Title: Message Relative to a Parade for the Twenty-Sixth Division
Date: March 17, 1919
Location: Boston, MA
Context: Explaining the reason for an significance of a military parade
(Original document available here)
To the Honorable Senate and House of Representatives.
As already announced, the War Department, in cooperation with the Commonwealth and the city, is planning a parade for the Twenty-sixth Division some time in April. This division is made up in part of the National Guard of Massachusetts and in part of the National Guard of the other New England States, so that the event will be observed by the presence of the Governors of all New England and probably by some members of the Cabinet whom I have invited.
This will be the greatest military parade and the greatest celebration that has taken place in Boston in connection with the present war. It is expected to continue through several days. The men are to be housed at the South Boston Terminal Warehouse. Large grand-stands will have to be erected for the accommodation of families of the soldiers and of visiting delegations from States, cities and towns. It is estimated that bringing this division here for this purpose will involve an expenditure by the War Department of more than a million dollars.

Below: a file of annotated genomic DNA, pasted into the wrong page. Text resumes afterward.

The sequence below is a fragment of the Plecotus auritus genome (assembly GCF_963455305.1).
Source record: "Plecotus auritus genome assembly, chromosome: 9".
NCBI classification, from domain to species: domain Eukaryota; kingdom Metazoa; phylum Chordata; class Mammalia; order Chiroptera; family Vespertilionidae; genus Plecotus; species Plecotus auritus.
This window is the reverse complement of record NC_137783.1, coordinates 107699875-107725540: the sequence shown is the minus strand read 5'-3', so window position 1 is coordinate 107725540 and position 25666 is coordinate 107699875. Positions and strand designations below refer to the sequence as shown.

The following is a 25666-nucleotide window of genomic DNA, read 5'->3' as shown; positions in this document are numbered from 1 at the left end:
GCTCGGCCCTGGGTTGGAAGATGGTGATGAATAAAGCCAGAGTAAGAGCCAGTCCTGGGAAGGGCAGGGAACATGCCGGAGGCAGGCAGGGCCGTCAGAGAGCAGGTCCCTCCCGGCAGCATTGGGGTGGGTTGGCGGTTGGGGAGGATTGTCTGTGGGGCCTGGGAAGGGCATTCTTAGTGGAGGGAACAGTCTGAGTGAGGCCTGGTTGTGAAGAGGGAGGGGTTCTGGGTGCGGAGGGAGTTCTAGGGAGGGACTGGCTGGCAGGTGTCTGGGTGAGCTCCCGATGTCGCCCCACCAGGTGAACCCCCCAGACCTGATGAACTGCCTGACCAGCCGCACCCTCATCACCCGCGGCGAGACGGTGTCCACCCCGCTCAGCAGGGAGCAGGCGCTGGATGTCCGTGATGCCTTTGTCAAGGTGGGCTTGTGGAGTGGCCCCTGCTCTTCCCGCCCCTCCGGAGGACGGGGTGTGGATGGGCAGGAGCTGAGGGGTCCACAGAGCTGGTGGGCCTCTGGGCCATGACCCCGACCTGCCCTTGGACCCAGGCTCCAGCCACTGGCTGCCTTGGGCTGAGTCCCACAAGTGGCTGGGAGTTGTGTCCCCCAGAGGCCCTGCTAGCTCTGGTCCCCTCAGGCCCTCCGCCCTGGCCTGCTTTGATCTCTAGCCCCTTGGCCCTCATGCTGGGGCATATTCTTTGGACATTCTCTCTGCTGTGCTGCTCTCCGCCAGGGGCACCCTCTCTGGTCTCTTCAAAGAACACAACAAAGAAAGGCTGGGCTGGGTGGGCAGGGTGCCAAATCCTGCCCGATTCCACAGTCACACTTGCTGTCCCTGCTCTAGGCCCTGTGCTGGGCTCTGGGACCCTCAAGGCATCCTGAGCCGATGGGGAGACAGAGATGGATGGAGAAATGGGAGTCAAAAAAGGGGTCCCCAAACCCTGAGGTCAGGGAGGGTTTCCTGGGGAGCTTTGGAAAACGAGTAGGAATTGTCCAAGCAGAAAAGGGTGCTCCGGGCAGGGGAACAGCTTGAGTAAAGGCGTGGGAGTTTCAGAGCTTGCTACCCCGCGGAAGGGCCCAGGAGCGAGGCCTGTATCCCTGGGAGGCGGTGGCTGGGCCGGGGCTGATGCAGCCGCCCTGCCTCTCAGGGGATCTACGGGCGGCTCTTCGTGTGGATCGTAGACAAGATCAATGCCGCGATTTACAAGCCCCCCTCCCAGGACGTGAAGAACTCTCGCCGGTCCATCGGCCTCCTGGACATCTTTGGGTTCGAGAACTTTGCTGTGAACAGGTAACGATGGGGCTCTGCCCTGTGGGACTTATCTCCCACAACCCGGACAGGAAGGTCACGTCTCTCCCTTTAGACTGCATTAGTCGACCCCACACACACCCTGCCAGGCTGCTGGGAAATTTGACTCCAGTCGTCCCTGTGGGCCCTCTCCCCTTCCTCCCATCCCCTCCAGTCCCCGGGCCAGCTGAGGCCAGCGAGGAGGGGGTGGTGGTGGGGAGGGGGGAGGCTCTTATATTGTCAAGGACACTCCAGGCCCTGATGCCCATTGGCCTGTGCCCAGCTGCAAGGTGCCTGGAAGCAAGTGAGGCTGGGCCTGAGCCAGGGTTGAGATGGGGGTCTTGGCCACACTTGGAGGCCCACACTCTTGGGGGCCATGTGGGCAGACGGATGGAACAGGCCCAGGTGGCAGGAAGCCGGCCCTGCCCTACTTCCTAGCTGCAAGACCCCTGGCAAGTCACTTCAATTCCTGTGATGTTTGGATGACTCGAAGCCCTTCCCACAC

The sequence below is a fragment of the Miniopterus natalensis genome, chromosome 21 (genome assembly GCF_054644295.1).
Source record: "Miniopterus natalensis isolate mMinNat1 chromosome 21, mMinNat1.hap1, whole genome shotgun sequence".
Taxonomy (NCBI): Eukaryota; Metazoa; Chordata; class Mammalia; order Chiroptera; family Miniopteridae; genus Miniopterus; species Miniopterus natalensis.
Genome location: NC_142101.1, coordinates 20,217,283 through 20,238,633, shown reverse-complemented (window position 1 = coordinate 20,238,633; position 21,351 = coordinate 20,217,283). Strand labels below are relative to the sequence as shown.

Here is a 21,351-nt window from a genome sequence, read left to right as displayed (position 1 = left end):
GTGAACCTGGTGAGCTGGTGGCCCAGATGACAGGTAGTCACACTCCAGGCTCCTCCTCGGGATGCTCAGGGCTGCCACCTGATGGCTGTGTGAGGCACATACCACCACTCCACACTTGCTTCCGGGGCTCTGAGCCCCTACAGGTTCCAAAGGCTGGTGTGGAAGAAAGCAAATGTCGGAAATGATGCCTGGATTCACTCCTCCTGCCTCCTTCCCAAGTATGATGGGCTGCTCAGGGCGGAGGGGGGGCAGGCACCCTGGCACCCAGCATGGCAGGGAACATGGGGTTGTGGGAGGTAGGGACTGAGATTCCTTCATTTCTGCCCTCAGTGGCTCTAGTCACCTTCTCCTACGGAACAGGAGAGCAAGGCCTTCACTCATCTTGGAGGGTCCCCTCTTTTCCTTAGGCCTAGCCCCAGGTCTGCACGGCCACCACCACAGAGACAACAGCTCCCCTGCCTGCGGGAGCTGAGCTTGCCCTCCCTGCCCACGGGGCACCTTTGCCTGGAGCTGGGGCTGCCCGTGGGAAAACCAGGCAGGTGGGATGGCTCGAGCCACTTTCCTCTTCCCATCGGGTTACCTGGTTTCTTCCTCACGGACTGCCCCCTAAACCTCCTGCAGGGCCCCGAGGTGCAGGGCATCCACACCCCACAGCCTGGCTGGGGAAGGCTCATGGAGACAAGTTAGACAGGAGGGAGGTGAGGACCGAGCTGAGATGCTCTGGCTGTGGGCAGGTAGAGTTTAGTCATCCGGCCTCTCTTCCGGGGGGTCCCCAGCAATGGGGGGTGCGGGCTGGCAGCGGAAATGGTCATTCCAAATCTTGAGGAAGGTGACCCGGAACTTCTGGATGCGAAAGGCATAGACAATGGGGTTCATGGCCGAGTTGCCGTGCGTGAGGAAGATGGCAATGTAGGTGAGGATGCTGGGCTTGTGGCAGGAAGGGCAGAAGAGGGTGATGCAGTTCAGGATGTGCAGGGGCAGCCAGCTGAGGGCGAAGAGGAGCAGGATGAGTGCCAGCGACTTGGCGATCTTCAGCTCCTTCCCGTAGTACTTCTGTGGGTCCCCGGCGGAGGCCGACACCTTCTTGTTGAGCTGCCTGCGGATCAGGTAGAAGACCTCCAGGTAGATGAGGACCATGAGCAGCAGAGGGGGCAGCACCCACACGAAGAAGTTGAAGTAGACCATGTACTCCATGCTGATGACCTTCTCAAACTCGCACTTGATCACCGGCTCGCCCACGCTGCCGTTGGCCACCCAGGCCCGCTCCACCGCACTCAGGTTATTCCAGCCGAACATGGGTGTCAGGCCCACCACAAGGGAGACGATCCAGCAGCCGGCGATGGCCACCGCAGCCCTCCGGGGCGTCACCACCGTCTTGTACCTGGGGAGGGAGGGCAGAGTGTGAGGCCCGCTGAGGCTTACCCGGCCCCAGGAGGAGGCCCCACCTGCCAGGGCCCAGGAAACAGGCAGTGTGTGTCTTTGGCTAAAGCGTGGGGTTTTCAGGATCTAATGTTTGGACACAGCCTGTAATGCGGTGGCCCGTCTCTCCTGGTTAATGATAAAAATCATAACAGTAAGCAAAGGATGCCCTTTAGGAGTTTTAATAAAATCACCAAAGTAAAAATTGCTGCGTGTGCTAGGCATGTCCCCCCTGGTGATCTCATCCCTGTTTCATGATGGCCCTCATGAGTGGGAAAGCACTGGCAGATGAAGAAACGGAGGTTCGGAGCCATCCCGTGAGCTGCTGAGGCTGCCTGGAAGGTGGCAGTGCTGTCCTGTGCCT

In consideration of the importance of the occasion and the pride which our whole Nation has in the achievements of the Twenty sixth Division, and because this celebration is to be in part representative of our desire to do honor to the almost 200,000 soldiers, sailors and marines who have borne for us the burden of the war, I earnestly urge that a generous appropriation be made to carry out the plans of the joint committee of the General Court and of the citizens, in anticipation of action on the general budget. In order that arrangements may be made with the least expense, it is necessary that the appropriation be available at once.
Citation: Messages to the General Court, Official Addresses, Proclamations and State Papers of His Excellency Governor Calvin Coolidge
The Coolidge Foundation gratefully acknowledges the volunteer efforts of Robert Manchester, who prepared this document for digital publication.